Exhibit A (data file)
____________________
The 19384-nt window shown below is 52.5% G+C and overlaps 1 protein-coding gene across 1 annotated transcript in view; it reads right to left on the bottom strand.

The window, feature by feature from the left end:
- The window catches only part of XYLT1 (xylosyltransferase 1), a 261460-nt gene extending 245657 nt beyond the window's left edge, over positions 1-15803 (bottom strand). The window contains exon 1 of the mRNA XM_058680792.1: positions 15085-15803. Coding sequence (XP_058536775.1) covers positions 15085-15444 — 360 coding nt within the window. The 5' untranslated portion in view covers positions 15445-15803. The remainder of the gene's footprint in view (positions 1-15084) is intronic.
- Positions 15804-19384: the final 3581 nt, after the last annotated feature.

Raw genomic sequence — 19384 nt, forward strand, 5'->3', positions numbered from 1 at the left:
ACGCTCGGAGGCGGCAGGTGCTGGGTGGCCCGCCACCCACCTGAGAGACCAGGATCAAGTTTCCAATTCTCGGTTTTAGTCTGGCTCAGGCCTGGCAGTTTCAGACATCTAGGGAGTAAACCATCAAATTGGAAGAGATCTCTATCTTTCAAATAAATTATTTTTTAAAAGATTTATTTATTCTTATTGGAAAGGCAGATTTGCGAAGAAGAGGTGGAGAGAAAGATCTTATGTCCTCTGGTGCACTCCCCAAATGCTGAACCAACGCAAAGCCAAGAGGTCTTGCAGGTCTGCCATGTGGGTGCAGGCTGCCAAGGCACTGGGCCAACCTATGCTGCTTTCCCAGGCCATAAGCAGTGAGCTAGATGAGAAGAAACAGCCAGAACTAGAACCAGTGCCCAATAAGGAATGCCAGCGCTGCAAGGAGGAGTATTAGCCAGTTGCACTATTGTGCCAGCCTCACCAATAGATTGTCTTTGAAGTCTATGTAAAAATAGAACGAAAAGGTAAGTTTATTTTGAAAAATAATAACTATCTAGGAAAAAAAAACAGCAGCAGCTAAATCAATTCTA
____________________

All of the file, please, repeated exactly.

The 19384-nt window shown below is 52.5% G+C and overlaps 1 protein-coding gene across 1 annotated transcript in view; it reads right to left on the bottom strand.

The window, feature by feature from the left end:
- The window catches only part of XYLT1 (xylosyltransferase 1), a 261460-nt gene extending 245657 nt beyond the window's left edge, over positions 1-15803 (bottom strand). The window contains exon 1 of the mRNA XM_058680792.1: positions 15085-15803. Coding sequence (XP_058536775.1) covers positions 15085-15444 — 360 coding nt within the window. The 5' untranslated portion in view covers positions 15445-15803. The remainder of the gene's footprint in view (positions 1-15084) is intronic.
- Positions 15804-19384: the final 3581 nt, after the last annotated feature.

Raw genomic sequence — 19384 nt, forward strand, 5'->3', positions numbered from 1 at the left:
ACGCTCGGAGGCGGCAGGTGCTGGGTGGCCCGCCACCCACCTGAGAGACCAGGATCAAGTTTCCAATTCTCGGTTTTAGTCTGGCTCAGGCCTGGCAGTTTCAGACATCTAGGGAGTAAACCATCAAATTGGAAGAGATCTCTATCTTTCAAATAAATTATTTTTTAAAAGATTTATTTATTCTTATTGGAAAGGCAGATTTGCGAAGAAGAGGTGGAGAGAAAGATCTTATGTCCTCTGGTGCACTCCCCAAATGCTGAACCAACGCAAAGCCAAGAGGTCTTGCAGGTCTGCCATGTGGGTGCAGGCTGCCAAGGCACTGGGCCAACCTATGCTGCTTTCCCAGGCCATAAGCAGTGAGCTAGATGAGAAGAAACAGCCAGAACTAGAACCAGTGCCCAATAAGGAATGCCAGCGCTGCAAGGAGGAGTATTAGCCAGTTGCACTATTGTGCCAGCCTCACCAATAGATTGTCTTTGAAGTCTATGTAAAAATAGAACGAAAAGGTAAGTTTATTTTGAAAAATAATAACTATCTAGGAAAAAAAAACAGCAGCAGCTAAATCAATTCTA